On Tuesday, Governor Brown signed Senate Bill 10 into law. It becomes effective October 1, 2019, and as you may have heard, it changes everything. It completely repeals the chapter of the Penal Code that provided for cash bail and replaces it with an entirely new one.

Here’s the gist of it.

If you’re arrested for a misdemeanor, you will be booked and released within twelve hours of booking. But this won’t apply if you’re arrested for stalking, domestic violence, or violating a restraining order by violence, threats of violence, or going to the person’s home or workplace.

Otherwise, a new pretrial-services agency will review your case within 24-36 hours. They’ll run your rap sheet, consider the charge you were arrested for, and look at whether you’ve failed to appear in court before in the last three years. They’ll consider any other information they receive from you, your lawyer, the alleged victim, or law enforcement. And they’ll run you through a computer program that assesses your risk of committing a crime or not showing up to court if you’re released.

Then they’ll classify you into one of three categories based on your risk to public safety and your risk of not showing up to court. You are “high risk” if there’s a significant risk you won’t show up to court or that you’ll commit a crime if you’re released. You’re “medium risk” if there’s a moderate risk of those things happening. And you are “low risk” if there’s a minimal risk of them happening.

Your category determines whether you’re released and how. If you’re low risk, the pretrial-services agency will release you on your own recognizance with the least restrictive set of conditions that will reasonably assure public safety and your appearance in court. If you’re medium risk then you may be kept in custody or released according to local rules and standards that each county must create, and if you’re released, you may be released with close supervision. And if you’re high risk then you’re not going anywhere until at least your arraignment.

But even if you’re considered low or medium risk, you still won’t be released before arraignment in many cases, including the following significant examples:

  • You won’t be released on what’s considered a serious or violent felony.
  • You won’t be released on what’s considered a serious or violent felony or misdemeanor that requires sex-offender registration.
  • You won’t be released on a felony that alleges physical violence, the threat of such violence, or the use of a deadly weapon.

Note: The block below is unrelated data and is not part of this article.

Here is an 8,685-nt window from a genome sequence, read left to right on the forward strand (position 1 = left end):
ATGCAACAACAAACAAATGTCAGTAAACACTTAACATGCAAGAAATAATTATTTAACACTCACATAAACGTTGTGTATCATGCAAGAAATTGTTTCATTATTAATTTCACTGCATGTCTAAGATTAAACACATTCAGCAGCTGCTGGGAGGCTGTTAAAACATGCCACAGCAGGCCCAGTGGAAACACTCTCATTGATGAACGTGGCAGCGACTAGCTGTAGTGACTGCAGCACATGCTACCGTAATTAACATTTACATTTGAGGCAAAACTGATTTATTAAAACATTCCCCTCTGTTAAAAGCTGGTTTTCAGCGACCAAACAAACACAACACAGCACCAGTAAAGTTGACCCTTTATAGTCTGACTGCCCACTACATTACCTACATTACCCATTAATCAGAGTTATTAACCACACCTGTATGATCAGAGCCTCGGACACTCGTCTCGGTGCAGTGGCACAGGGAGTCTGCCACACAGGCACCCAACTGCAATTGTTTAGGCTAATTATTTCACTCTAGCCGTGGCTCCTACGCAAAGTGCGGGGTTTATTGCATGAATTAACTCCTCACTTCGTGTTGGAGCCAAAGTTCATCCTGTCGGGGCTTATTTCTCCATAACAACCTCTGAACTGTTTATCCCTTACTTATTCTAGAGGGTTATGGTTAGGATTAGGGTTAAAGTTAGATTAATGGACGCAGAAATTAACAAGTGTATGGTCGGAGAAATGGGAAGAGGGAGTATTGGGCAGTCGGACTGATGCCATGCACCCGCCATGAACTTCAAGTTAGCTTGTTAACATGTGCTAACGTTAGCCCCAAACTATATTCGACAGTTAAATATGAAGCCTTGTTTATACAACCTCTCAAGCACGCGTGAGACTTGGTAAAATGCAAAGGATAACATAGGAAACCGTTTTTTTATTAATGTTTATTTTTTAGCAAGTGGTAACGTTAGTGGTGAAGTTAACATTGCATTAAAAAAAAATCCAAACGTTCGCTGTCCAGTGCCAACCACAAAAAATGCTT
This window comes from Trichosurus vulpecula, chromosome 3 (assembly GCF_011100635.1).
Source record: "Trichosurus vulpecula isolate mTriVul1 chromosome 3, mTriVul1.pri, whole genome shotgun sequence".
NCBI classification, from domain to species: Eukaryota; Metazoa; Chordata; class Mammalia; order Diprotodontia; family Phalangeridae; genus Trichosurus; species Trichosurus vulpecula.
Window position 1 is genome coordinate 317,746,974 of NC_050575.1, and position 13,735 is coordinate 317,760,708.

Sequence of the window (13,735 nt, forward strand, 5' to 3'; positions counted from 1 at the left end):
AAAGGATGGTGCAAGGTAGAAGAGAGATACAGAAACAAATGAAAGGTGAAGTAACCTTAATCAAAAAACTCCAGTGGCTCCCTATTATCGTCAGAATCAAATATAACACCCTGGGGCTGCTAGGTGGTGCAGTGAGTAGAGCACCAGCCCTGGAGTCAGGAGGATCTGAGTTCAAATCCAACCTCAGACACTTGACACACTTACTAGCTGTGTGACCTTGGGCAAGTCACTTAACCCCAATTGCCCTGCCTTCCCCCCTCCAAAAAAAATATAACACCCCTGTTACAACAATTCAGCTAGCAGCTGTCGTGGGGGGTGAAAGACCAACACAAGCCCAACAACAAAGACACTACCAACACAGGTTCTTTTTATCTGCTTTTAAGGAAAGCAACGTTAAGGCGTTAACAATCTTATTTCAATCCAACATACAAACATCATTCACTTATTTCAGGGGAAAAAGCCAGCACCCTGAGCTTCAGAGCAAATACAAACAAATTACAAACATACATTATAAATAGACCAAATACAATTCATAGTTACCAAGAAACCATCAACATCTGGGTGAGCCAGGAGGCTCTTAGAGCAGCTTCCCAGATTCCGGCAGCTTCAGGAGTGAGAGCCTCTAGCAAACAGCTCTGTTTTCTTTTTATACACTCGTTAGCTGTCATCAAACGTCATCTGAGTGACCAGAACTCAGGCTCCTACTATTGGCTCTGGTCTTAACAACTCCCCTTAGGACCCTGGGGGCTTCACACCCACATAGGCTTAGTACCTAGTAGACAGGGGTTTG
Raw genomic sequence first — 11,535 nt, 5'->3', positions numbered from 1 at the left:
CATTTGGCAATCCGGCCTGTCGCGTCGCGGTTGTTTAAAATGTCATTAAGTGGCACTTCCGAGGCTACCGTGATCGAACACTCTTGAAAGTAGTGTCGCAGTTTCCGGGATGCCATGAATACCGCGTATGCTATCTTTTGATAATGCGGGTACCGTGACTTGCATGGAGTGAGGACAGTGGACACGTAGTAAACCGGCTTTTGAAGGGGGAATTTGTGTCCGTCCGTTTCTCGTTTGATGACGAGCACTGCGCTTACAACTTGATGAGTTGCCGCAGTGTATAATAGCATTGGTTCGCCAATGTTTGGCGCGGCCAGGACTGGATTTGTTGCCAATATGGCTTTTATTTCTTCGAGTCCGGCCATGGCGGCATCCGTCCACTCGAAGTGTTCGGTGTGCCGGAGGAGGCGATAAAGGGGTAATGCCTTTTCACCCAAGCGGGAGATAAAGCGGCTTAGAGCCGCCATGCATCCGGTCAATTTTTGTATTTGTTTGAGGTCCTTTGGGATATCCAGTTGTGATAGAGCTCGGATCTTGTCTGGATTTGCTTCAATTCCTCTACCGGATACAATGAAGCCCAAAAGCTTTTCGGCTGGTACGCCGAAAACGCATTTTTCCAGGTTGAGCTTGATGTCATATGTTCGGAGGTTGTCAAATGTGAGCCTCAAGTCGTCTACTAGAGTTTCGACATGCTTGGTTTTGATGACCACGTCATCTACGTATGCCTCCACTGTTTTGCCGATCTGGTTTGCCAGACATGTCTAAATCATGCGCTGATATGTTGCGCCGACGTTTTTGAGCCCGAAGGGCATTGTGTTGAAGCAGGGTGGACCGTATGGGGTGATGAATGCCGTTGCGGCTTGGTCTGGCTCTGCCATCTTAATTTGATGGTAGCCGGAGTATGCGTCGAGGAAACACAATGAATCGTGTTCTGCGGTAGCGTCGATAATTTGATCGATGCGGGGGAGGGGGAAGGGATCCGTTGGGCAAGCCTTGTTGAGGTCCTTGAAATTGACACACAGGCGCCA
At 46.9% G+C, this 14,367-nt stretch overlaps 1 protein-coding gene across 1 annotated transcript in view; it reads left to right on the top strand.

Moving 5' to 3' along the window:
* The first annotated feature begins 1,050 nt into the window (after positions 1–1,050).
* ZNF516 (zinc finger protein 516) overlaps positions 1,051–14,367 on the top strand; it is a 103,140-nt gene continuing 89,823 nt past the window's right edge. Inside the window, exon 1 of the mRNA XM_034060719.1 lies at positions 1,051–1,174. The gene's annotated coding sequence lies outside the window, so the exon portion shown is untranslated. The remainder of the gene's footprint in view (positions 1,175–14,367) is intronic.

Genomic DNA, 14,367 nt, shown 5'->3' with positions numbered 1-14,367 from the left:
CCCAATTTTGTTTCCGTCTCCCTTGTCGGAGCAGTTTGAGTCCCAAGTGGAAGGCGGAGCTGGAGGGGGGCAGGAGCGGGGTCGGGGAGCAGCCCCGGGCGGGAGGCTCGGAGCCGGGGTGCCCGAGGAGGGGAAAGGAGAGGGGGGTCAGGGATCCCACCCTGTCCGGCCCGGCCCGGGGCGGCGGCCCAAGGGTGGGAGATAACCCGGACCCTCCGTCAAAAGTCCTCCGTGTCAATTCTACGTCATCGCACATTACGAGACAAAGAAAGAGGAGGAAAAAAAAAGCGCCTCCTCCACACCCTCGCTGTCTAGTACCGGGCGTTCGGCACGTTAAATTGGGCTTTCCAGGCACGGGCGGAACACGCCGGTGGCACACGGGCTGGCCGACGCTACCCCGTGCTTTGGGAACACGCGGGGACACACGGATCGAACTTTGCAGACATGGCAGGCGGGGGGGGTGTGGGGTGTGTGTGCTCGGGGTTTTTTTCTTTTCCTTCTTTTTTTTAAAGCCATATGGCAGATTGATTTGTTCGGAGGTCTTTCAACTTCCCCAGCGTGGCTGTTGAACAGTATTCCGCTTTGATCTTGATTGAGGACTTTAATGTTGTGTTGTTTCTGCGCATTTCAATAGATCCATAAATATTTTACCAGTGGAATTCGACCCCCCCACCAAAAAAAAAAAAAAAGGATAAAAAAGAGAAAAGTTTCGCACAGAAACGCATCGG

• You won’t be released on a third DUI offense within ten years.
  • You won’t be released on any DUI that injured someone.
  • You won’t be released on any DUI with a blood-alcohol concentration of 0.20 or more.
  • You won’t be released on a restraining-order violation.
  • You won’t be released if arrested while on pretrial release, probation, or parole.

At your arraignment, the pretrial-services agency will report its findings to the court and recommend any conditions of release. The alleged victim can weigh in, too. The court will then order you released on the least restrictive conditions or set of conditions that will reasonably assure public safety and your return to court.

But at any point, prosecutors can move to detain you until trial. They can file that motion if, among other reasons, you were arrested for a crime of violence or threatened violence, or if there’s substantial reason to believe that no condition or set of conditions will reasonably assure public safety or your appearance in court.

Then the court must hold a hearing in short order and decide whether to detain you or not. If the court orders you detained, its decision must be based on clear and convincing evidence that no condition or set of conditions will reasonably assure public safety or your appearance in court. And if so, it must state its reasons on the record. Otherwise, it must release you on your own recognizance and impose the least restrictive conditions that reasonably assure public safety and your appearance in court. In making this decision, the court may consider any relevant information including the nature of the charge, the weight of the evidence against you, your personal history and community ties, the pretrial agency’s recommendation, and any plan for supervision.